Originally Posted: 13-10-2009, 01:43:36 am

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PostPosted: Tue Nov 10, 2009 5:07 pm 
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LED lighting policy is a peculiar one. Southampton installed some LED street lighting, and even though each lantern consumes 45w the light output is noticeably dimmer than any other street lighting in the city, including 42w PL-T lanterns, which consume about 42w in total and are at least 50% brighter, and 45w CosmoPolis, which consumes about 52w in total and is over 100% brighter. Yet, the council seems reluctant to light residential streets nowadays with anything less than 60w CosmoPolis. 42w PL-T has gone out of fashion, as has 35w CDM-T, and 45w Cosmo is not used anywhere near as much as 60w Cosmo. Just being sensible with existing lamp types would save a significant amount of energy. Yet, when it comes to lighting levels, a different approach seems to be taken. It's as if "because it's LED" that other factors like how many lumens per watt the lighting produces go out of the window.

Where Southampton's 45w LED is relatively close together the lighting levels are alright. However, 36w PL-L would provide brighter white lighting at larger spacings and reduced power consumption. There was the 36w PL-L Libra trial in Southampton, but that lasted a couple of months before the 36w Libras were replaced with 60w CosmoIridiums  :x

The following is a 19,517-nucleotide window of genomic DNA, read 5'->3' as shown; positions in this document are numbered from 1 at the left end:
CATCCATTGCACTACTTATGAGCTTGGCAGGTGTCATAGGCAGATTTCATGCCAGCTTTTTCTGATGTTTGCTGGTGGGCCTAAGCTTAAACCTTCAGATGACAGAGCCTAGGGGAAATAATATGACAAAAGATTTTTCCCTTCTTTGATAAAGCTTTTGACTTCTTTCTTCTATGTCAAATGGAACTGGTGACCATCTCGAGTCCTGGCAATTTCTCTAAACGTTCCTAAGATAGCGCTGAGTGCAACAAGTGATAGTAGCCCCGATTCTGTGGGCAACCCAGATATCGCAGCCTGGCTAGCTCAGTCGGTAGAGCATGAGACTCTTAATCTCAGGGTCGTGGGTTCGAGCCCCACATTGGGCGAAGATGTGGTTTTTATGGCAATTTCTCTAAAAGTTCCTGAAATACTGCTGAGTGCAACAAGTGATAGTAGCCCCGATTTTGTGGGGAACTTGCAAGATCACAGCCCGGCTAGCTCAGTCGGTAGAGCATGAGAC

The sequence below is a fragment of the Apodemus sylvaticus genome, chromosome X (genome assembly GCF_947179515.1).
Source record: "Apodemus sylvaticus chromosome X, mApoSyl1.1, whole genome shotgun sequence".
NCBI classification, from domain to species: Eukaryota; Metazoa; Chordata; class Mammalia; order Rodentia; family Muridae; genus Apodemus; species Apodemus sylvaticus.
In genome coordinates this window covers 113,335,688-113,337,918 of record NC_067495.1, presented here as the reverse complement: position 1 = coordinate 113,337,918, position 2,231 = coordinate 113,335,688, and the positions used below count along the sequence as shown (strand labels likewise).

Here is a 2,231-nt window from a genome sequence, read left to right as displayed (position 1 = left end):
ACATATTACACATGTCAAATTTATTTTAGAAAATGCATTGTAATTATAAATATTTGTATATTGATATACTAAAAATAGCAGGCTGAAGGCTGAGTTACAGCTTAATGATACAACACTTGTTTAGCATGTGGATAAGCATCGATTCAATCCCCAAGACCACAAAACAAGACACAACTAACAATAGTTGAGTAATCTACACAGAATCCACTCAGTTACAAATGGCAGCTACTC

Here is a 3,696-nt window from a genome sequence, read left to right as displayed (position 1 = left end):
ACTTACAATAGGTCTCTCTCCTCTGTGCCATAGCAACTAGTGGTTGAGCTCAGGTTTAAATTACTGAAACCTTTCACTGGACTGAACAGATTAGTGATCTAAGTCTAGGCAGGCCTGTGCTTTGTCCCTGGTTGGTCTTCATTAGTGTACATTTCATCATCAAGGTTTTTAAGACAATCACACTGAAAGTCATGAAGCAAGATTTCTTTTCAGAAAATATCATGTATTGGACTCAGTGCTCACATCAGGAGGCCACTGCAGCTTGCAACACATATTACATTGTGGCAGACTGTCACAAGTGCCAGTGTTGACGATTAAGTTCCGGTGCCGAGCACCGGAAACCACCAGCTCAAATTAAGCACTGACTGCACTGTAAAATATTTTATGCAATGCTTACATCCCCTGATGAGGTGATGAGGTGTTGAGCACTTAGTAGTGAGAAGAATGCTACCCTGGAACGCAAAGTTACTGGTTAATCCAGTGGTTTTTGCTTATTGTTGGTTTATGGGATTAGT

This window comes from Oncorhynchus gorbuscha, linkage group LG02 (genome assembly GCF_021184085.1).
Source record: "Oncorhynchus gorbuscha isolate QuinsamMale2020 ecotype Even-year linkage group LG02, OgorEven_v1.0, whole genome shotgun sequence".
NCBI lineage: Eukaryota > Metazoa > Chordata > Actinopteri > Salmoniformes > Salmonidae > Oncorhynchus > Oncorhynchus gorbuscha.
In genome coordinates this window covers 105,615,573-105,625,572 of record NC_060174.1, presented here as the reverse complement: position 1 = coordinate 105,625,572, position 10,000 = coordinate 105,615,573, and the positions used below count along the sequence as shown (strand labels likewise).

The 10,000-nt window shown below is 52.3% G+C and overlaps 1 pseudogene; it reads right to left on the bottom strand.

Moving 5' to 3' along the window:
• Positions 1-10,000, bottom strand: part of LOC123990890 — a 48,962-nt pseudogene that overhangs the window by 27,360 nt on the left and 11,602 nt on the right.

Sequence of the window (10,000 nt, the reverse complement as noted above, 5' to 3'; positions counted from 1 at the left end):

Originally Posted: 20-10-2009, 08:27:00 pm


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PostPosted: Tue Nov 10, 2009 5:07 pm 
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Wiltshire have started using LED for signlighting. I have to say it is quite effective (but the unit looks too long as it sticks diagonally down above the sign) I think it is good for sign lights, but not too sure for street lights at this stage. I still think SOX or any type of CFL/PL-L is better from a power consumption perspective.

Originally Posted: 20-10-2009, 09:04:58 pm

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PostPosted: Tue Nov 10, 2009 5:08 pm 
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sotonsteve wrote:
LED lighting policy is a peculiar one. Southampton installed some LED street lighting, and even though each lantern consumes 45w the light output is noticeably dimmer than any other street lighting in the city, including 42w PL-T lanterns, which consume about 42w in total and are at least 50% brighter, and 45w CosmoPolis, which consumes about 52w in total and is over 100% brighter.

...this is what puzzles me about Bolton Council's decision. They are changing their current policy of 45w CPO (I assume that means CosmoPolis!) spaced at 24 metres / mounted at 5 metres to 18w LED lanterns spaced at 26 metres / mounted at 5 metres.

It will be years before LED, or even the new breed of fluorescent lighting reaches Colchester (we still like our 35w SOX, and 70w SON near the middle of town!) so I cannot guess how efficient an 18w LED lantern would be. But the sheer drop in wattage rings alarm bells for me, especially for white light (the efficiency of which has historically lagged behind non-white light).